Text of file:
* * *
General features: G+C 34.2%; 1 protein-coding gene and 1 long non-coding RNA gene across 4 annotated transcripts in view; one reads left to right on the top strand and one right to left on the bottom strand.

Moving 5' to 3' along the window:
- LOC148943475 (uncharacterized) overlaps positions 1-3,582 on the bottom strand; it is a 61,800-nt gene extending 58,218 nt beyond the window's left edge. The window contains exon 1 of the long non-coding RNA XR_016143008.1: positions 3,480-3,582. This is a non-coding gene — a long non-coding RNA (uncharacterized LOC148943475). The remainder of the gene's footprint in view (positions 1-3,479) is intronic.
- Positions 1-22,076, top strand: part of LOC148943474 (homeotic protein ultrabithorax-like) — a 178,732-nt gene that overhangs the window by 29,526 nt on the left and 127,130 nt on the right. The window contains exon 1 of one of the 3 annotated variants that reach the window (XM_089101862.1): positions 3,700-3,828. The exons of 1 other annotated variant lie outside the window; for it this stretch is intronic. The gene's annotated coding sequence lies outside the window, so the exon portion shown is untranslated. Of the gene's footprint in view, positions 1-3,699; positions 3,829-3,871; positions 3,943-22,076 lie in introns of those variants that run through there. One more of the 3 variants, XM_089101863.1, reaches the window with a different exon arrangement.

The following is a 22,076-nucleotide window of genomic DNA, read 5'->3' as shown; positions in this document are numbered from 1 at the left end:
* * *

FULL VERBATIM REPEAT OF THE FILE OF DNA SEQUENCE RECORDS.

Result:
General features: G+C 34.2%; 1 protein-coding gene and 1 long non-coding RNA gene across 4 annotated transcripts in view; one reads left to right on the top strand and one right to left on the bottom strand.

Moving 5' to 3' along the window:
- LOC148943475 (uncharacterized) overlaps positions 1-3,582 on the bottom strand; it is a 61,800-nt gene extending 58,218 nt beyond the window's left edge. The window contains exon 1 of the long non-coding RNA XR_016143008.1: positions 3,480-3,582. This is a non-coding gene — a long non-coding RNA (uncharacterized LOC148943475). The remainder of the gene's footprint in view (positions 1-3,479) is intronic.
- Positions 1-22,076, top strand: part of LOC148943474 (homeotic protein ultrabithorax-like) — a 178,732-nt gene that overhangs the window by 29,526 nt on the left and 127,130 nt on the right. The window contains exon 1 of one of the 3 annotated variants that reach the window (XM_089101862.1): positions 3,700-3,828. The exons of 1 other annotated variant lie outside the window; for it this stretch is intronic. The gene's annotated coding sequence lies outside the window, so the exon portion shown is untranslated. Of the gene's footprint in view, positions 1-3,699; positions 3,829-3,871; positions 3,943-22,076 lie in introns of those variants that run through there. One more of the 3 variants, XM_089101863.1, reaches the window with a different exon arrangement.

The following is a 22,076-nucleotide window of genomic DNA, read 5'->3' as shown; positions in this document are numbered from 1 at the left end: